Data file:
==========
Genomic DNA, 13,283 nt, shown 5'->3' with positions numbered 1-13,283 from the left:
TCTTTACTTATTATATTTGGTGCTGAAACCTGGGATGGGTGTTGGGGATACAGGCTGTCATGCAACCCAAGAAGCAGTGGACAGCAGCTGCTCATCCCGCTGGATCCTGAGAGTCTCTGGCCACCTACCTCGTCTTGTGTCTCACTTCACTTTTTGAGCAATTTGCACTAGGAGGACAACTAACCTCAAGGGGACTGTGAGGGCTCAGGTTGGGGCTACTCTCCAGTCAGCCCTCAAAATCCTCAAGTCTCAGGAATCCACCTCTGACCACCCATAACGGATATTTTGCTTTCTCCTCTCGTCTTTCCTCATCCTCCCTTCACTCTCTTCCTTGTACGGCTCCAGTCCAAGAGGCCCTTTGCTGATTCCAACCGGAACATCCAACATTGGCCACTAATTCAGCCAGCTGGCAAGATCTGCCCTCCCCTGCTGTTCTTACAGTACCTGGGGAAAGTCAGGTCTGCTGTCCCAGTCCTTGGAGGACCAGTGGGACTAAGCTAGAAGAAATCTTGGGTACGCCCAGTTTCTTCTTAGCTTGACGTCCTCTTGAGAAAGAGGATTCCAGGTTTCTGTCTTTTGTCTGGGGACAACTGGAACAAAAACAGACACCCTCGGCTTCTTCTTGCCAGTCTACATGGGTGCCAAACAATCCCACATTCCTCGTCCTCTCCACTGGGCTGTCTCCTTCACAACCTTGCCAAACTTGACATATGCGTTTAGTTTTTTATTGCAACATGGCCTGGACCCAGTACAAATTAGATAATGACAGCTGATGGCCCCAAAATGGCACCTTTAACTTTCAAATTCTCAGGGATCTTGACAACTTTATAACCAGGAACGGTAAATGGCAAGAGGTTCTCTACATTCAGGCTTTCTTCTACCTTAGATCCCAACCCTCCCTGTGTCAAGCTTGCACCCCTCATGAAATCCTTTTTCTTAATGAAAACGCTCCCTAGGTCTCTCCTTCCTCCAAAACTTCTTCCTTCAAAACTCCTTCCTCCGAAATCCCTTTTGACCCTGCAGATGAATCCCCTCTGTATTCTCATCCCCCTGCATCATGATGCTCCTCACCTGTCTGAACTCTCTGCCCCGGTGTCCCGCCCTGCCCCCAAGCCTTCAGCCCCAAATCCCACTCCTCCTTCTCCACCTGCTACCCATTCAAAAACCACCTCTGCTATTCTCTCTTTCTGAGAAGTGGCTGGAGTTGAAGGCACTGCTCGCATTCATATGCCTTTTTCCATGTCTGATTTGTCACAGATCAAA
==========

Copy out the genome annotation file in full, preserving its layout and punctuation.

Genomic DNA, 13,283 nt, shown 5'->3' with positions numbered 1-13,283 from the left:
TCTTTACTTATTATATTTGGTGCTGAAACCTGGGATGGGTGTTGGGGATACAGGCTGTCATGCAACCCAAGAAGCAGTGGACAGCAGCTGCTCATCCCGCTGGATCCTGAGAGTCTCTGGCCACCTACCTCGTCTTGTGTCTCACTTCACTTTTTGAGCAATTTGCACTAGGAGGACAACTAACCTCAAGGGGACTGTGAGGGCTCAGGTTGGGGCTACTCTCCAGTCAGCCCTCAAAATCCTCAAGTCTCAGGAATCCACCTCTGACCACCCATAACGGATATTTTGCTTTCTCCTCTCGTCTTTCCTCATCCTCCCTTCACTCTCTTCCTTGTACGGCTCCAGTCCAAGAGGCCCTTTGCTGATTCCAACCGGAACATCCAACATTGGCCACTAATTCAGCCAGCTGGCAAGATCTGCCCTCCCCTGCTGTTCTTACAGTACCTGGGGAAAGTCAGGTCTGCTGTCCCAGTCCTTGGAGGACCAGTGGGACTAAGCTAGAAGAAATCTTGGGTACGCCCAGTTTCTTCTTAGCTTGACGTCCTCTTGAGAAAGAGGATTCCAGGTTTCTGTCTTTTGTCTGGGGACAACTGGAACAAAAACAGACACCCTCGGCTTCTTCTTGCCAGTCTACATGGGTGCCAAACAATCCCACATTCCTCGTCCTCTCCACTGGGCTGTCTCCTTCACAACCTTGCCAAACTTGACATATGCGTTTAGTTTTTTATTGCAACATGGCCTGGACCCAGTACAAATTAGATAATGACAGCTGATGGCCCCAAAATGGCACCTTTAACTTTCAAATTCTCAGGGATCTTGACAACTTTATAACCAGGAACGGTAAATGGCAAGAGGTTCTCTACATTCAGGCTTTCTTCTACCTTAGATCCCAACCCTCCCTGTGTCAAGCTTGCACCCCTCATGAAATCCTTTTTCTTAATGAAAACGCTCCCTAGGTCTCTCCTTCCTCCAAAACTTCTTCCTTCAAAACTCCTTCCTCCGAAATCCCTTTTGACCCTGCAGATGAATCCCCTCTGTATTCTCATCCCCCTGCATCATGATGCTCCTCACCTGTCTGAACTCTCTGCCCCGGTGTCCCGCCCTGCCCCCAAGCCTTCAGCCCCAAATCCCACTCCTCCTTCTCCACCTGCTACCCATTCAAAAACCACCTCTGCTATTCTCTCTTTCTGAGAAGTGGCTGGAGTTGAAGGCACTGCTCGCATTCATATGCCTTTTTCCATGTCTGATTTGTCACAGATCAAA